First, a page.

The US will stand by the democratic government in Pakistan as it tackles the crisis caused by unprecedented floods across the country, Vice President Joseph Biden has said.
The assurance was conveyed by Biden during a telephone conversation with Prime Minister Yousuf Raza Gilani on Thursday.
The move came against the backdrop of speculation about the Pakistani military stepping in following the civilian government's ineffective handling of the humanitarian crisis.
Biden reiterated "US support for the democratic set-up in Pakistan and the commitment of the US government to stand by Pakistan throughout the relief, rehabilitation and reconstruction phases to mitigate the effects of devastation caused by the unprecedented floods", said a statement issued by Gilani's office.
A statement issued by the US embassy here too said Biden reiterated "US government support to Pakistan during the current flood crisis".
Biden underlined that the US is "standing by Pakistan during this challenging time".
Gilani said democracy has "firmly taken roots in Pakistan and all the democratic institutions were fully functional without interference in each other's purview".
He thanked the US leadership for its unequivocal and unambiguous stance on supporting and strengthening democracy in Pakistan.
The US has emerged as the largest donor of aid for the millions of flood victims in Pakistan.
It has provided about 260 million dollars in emergency humanitarian assistance and other civilian and military in-kind assistance in the form of meals, pre-fabricated steel bridges and infrastructure support.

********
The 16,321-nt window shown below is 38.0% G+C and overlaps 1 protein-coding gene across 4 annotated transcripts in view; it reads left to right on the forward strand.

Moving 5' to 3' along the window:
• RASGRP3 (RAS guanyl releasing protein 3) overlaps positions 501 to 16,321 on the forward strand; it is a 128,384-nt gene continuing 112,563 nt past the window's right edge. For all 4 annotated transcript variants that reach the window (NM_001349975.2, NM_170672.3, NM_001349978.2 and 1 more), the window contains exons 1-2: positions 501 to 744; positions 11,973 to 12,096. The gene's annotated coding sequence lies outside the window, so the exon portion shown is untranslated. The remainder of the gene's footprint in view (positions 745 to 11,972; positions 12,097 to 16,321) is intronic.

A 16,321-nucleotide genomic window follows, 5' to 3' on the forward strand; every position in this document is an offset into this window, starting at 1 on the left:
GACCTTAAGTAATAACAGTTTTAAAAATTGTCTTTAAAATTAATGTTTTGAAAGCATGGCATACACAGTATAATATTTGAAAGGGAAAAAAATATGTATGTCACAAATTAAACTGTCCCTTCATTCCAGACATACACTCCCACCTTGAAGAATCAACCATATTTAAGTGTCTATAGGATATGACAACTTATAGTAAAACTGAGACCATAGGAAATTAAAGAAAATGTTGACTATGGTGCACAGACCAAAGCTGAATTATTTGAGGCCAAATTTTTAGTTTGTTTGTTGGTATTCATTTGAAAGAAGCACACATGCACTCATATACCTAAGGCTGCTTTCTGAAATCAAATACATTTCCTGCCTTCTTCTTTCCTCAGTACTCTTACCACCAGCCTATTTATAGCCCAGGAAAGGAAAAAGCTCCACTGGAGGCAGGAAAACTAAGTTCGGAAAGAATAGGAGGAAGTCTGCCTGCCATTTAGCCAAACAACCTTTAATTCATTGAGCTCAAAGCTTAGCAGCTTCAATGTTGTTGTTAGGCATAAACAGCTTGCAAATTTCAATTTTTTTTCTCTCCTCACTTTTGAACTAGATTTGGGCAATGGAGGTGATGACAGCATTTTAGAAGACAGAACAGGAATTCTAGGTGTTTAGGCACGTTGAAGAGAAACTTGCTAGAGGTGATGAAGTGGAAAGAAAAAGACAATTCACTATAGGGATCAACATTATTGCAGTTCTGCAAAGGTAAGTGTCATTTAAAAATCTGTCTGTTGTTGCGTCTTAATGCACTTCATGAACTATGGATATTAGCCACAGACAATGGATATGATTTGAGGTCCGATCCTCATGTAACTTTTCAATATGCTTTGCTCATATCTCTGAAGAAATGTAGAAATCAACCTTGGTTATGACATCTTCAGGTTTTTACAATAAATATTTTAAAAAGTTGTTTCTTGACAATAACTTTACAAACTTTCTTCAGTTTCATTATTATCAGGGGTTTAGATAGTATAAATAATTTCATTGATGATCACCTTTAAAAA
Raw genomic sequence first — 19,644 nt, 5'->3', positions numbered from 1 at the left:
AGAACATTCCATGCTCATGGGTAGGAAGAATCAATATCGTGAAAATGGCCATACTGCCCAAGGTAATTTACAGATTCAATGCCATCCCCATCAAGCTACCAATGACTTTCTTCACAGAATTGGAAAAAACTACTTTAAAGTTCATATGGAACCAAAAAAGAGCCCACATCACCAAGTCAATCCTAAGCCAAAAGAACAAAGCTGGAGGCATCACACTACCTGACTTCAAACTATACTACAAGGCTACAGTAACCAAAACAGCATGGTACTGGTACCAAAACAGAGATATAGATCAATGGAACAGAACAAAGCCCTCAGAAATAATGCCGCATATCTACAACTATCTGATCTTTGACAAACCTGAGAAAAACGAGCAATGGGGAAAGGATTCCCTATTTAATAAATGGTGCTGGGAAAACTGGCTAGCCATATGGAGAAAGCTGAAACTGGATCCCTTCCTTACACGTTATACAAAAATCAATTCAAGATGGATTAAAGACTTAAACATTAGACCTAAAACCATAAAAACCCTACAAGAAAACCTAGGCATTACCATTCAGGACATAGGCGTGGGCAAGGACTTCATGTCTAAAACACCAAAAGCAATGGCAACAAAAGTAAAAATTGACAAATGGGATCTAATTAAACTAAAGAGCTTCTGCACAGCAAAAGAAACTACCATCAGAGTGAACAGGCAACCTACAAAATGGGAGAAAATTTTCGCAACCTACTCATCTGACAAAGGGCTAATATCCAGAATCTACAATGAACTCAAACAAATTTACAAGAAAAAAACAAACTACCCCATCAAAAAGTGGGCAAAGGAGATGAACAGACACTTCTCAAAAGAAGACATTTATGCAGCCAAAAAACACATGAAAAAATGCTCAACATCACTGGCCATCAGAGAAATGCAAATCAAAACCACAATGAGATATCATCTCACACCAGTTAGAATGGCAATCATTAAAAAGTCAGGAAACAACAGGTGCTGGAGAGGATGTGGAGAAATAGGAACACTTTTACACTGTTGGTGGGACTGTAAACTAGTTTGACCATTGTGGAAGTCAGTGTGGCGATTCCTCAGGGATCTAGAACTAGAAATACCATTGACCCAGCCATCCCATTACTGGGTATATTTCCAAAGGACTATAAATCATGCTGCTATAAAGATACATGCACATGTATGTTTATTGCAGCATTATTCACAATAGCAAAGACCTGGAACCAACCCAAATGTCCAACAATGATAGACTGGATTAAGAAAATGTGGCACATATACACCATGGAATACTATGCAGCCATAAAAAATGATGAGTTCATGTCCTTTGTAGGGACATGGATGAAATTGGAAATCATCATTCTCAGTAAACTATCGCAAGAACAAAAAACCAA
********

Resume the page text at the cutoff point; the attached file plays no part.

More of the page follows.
The US has also dispatched 25 helicopters and two C-17s and five C-130 heavy lift aircraft for relief missions.
"While we continue our immediate flood relief, we are also pursuing a full-fledged diplomatic effort to encourage additional international resources to help Pakistan rebuild," Biden said.
The two leaders discussed ongoing coordination as Pakistan transitions from relief to recovery efforts.
Gilani told Biden that his government has obtained the consensus of all four provinces and stakeholders to establish an oversight council to supervise the collection, division and use of all local and foreign aid.
He said the US should use its influence with the IMF, World Bank and Asian Development Bank to ease their conditions for loans given to Pakistan and to provide the country additional funds for reconstruction of flooded areas.
Gilani also said the next round of the Pakistan-US strategic dialogue scheduled for October should focus on concrete support for Pakistan's economic recovery and the US should take the lead role for assuring the country's economic and political stability.